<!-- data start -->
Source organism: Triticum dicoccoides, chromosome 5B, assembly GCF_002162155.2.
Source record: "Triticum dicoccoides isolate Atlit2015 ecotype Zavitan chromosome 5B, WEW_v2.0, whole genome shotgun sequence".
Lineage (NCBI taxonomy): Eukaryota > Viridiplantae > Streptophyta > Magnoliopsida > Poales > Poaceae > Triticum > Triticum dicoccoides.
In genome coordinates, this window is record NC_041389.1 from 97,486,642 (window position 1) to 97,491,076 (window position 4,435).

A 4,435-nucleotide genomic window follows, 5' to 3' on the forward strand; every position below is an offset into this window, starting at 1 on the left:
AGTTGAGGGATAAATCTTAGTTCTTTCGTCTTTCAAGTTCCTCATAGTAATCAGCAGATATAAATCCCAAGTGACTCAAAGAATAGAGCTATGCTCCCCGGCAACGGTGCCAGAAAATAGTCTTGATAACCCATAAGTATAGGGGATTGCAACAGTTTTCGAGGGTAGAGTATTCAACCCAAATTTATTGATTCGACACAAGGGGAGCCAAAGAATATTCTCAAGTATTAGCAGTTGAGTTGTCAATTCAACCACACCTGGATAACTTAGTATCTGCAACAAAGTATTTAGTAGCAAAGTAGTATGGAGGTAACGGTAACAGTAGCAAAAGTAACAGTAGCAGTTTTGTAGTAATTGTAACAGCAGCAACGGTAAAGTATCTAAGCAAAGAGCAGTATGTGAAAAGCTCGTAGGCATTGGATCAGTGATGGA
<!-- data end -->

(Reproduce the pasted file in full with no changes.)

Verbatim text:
Source organism: Triticum dicoccoides, chromosome 5B, assembly GCF_002162155.2.
Source record: "Triticum dicoccoides isolate Atlit2015 ecotype Zavitan chromosome 5B, WEW_v2.0, whole genome shotgun sequence".
Lineage (NCBI taxonomy): Eukaryota > Viridiplantae > Streptophyta > Magnoliopsida > Poales > Poaceae > Triticum > Triticum dicoccoides.
In genome coordinates, this window is record NC_041389.1 from 97,486,642 (window position 1) to 97,491,076 (window position 4,435).

A 4,435-nucleotide genomic window follows, 5' to 3' on the forward strand; every position below is an offset into this window, starting at 1 on the left:
AGTTGAGGGATAAATCTTAGTTCTTTCGTCTTTCAAGTTCCTCATAGTAATCAGCAGATATAAATCCCAAGTGACTCAAAGAATAGAGCTATGCTCCCCGGCAACGGTGCCAGAAAATAGTCTTGATAACCCATAAGTATAGGGGATTGCAACAGTTTTCGAGGGTAGAGTATTCAACCCAAATTTATTGATTCGACACAAGGGGAGCCAAAGAATATTCTCAAGTATTAGCAGTTGAGTTGTCAATTCAACCACACCTGGATAACTTAGTATCTGCAACAAAGTATTTAGTAGCAAAGTAGTATGGAGGTAACGGTAACAGTAGCAAAAGTAACAGTAGCAGTTTTGTAGTAATTGTAACAGCAGCAACGGTAAAGTATCTAAGCAAAGAGCAGTATGTGAAAAGCTCGTAGGCATTGGATCAGTGATGGA